Instances of Scientific Misconduct

Yoshihiro Sato

Yoshihiro Sato is infamous for receiving 96 retractions due to scientific misconduct. Yoshihiro Sato, a man who studied bone health, diseases, and treatments received retractions for general misconduct, falsification/fabrication of data and results, false/forged authorship, concerns about results and findings, duplications of articles, and unreliable images, data, and findings. Some of his infamous retracted papers include, “Bone quality and vitamin K@ in type 2 diabetes: Review of preclinical and clinical studies,” “Recurrence of spontaneous intracranial hypotension with subdural hematomas,” and “Decreased bone mass and increased bone turnover with valproate therapy in adults with epilepsy.” For more information on bone health research and misconduct, check out information on our site on Jun Iwamoto who worked alongside Sato and on Bone Health Studies.

An influential osteoporosis study is “likely fraudulent” — but not retracted (Retraction Watch, July 2, 2020)

COVID-19 puts spotlight on science — but scientists often lie (The Washington Times, May 9, 2020)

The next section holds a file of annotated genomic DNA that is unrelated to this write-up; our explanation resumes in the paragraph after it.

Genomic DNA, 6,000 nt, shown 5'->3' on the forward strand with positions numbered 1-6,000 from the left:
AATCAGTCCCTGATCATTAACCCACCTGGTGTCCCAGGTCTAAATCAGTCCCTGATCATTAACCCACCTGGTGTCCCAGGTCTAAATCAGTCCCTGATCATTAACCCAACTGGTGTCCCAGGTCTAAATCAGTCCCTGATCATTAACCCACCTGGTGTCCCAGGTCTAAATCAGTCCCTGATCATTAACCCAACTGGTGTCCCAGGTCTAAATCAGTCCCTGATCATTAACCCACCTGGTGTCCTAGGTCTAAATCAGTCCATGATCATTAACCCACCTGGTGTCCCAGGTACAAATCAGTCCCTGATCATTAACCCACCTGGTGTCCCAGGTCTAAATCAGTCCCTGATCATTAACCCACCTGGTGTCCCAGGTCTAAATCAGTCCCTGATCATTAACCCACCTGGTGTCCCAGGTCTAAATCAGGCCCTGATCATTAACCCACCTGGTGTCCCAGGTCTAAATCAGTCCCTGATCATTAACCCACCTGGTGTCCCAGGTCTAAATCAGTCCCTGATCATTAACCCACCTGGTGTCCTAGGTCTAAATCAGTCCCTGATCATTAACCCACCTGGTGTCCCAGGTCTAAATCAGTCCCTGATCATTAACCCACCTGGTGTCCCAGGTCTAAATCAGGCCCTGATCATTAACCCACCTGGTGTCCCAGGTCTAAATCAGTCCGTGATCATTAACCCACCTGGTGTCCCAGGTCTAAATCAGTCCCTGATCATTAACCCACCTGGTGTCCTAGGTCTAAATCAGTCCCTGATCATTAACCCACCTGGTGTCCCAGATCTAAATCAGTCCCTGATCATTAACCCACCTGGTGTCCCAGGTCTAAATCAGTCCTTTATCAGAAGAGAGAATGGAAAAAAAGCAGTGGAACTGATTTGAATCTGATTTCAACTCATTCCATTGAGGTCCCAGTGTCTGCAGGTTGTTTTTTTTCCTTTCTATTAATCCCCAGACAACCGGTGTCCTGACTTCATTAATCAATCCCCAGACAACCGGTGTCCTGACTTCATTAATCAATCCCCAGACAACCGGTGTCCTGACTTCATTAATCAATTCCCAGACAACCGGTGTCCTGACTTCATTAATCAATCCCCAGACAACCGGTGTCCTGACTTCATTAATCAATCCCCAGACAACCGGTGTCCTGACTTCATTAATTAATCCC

False Notes (New Zealand Geographic, February 2019)

How a Data Detective Exposed Suspicious Medical Trials (Scientific American, August 6, 2019)

Journal expresses a great deal of concern over deceased author’s work (Retraction Watch, August 5, 2019)

Kiwi academics help expose scientific fraud around vitamins (NewstalkZB, August 30, 2018)

Lies, Mistakes & More: These Scientific Papers Got Nixed in 2017 (Live Science, December 27, 2017)

Researcher at the center of an epic fraud remains an enigma to those who exposed him (Science Magazine, August 17, 2018)

Slow but steady: Anesthesiology researcher with more than 100 retractions will earn two more (Retraction Watch, June 4, 2020)


The Sato Scandal (Simanaitis Says, 2018)

There’s a way to spot data fakery. All journals should be using it (STAT, November 11, 2016)

University investigation finds misconduct by bone researcher with 23 retractions (Retraction Watch, December 6, 2017)

‘We badly need to change processes’: How ‘slow, opaque and inconsistent’ journals’ responses to misconduct can be (Retraction Watch, November 29, 2019)

What is Research Misconduct? Part 3: Fabrication (Science Integrity Digest, May 29, 2019)

What universities can learn from one of science’s biggest frauds (Nature, June 18, 2019)